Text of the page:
News | April 26, 2013

Private Activity Bonds (PABs) The Way To Fund Municipal Water Infrastructure Projects

By Bill King, Water Online

Representative Bill Pascrell, Jr. (D-NJ) is urging the nation’s water and wastewater industry to “track down their congressmen” and demand bipartisan support behind his measure to fund critical water infrastructure projects through private activity bonds (PABs). “Voters are not going to the polls to elect congressmen who want to spend tax dollars on fixing pipes,” Pascrell said during his keynote address at the Water and Wastewater Equipment Manufacturers Association’s (WWEMA) 40th Washington Forum on Wednesday, April 24, 2013.

In comparison to gun control, immigration, and the debate over paying down the national debt, the nation’s aging water infrastructure is not a topic that garners much attention. However, the ninth-term congressman made an impassioned case to an audience of water and wastewater equipment manufacturers that it needs to be. “One quarter of the nation’s treated water is lost due to leaks,” Pascrell pointed out. “Countries go to war over access to water!”

Citing a 2002 U.S. EPA study on a $500-billion water infrastructure funding gap over the next 20 years, Pascrell asked the audience, “Where are we going to get that kind of money when trying in earnest to pay down our debt?” Pascrell is urging the industry to get behind his coming infrastructure bill after his earlier Sustainable Water Infrastructure Investment Act (SWIIA) failed to come out of appropriations. Pascrell’s proposal hinges on removing state volume caps on private activity bonds (PABs) for water and wastewater financing.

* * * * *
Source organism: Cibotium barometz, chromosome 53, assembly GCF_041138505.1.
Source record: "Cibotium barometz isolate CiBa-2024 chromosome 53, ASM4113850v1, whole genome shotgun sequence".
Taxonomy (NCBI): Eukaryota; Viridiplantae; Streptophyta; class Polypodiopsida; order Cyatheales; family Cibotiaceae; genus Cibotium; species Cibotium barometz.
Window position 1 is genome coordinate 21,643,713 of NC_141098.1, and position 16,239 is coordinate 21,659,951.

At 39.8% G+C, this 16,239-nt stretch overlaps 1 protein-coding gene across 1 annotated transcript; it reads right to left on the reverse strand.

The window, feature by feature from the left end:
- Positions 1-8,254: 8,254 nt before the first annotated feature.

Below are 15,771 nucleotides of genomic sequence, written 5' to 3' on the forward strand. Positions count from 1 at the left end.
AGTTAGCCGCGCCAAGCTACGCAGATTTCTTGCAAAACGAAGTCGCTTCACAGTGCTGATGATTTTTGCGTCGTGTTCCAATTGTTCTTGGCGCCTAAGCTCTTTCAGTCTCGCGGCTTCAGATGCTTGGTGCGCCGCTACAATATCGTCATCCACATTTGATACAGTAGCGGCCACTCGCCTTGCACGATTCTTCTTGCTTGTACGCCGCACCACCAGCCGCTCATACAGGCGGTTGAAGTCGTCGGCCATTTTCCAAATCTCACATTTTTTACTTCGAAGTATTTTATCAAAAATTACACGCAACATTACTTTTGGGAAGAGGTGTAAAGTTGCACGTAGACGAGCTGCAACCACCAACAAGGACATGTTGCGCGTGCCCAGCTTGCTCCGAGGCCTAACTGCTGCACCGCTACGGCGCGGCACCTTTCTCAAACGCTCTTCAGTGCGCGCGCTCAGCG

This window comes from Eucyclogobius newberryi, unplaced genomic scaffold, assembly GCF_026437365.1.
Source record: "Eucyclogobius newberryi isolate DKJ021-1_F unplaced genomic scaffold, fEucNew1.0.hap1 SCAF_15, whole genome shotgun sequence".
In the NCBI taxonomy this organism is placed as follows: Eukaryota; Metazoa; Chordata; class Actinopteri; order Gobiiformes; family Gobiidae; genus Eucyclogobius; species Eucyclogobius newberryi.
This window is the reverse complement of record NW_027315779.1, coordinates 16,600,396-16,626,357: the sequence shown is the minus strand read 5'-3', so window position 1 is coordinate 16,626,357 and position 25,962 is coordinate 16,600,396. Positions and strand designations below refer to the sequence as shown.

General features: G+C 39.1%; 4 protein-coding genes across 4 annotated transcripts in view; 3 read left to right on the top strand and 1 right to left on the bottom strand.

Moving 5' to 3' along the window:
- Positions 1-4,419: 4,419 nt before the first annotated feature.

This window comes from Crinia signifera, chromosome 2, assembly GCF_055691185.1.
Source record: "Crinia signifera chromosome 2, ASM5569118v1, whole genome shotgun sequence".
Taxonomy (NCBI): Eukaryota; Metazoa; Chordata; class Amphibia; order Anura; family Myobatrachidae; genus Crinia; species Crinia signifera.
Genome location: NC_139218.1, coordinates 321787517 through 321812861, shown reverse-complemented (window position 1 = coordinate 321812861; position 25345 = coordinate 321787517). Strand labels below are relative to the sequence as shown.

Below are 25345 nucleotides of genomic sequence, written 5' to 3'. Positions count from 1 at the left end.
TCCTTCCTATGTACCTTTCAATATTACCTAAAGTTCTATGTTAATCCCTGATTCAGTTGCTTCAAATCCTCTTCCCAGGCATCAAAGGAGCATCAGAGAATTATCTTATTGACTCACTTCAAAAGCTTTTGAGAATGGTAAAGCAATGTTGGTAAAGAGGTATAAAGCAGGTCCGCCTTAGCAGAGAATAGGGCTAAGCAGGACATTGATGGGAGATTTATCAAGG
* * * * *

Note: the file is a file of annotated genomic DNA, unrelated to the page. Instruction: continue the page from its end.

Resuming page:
PAB issuance would be one of the fastest forms of federal assistance when applied to water and wastewater projects, with only 90 to 120 days needed to complete the process — from approval to sale — and get Americans to work. Referencing a Clean Water Council report, Pascrell stressed that for every $1 billion invested, 28,500 jobs would be created per year. “This is not just a public health issue,” said Pascrell, “This is an economic issue.” Pascrell cited a U.S. Conference of Mayors report that calculated that for every $1 spent on infrastructure, $8.97 is added to the local economy.

Pascrell concluded on a note of optimism. For the first time since 2009, the President included water infrastructure funding in his budget and State of the Union address.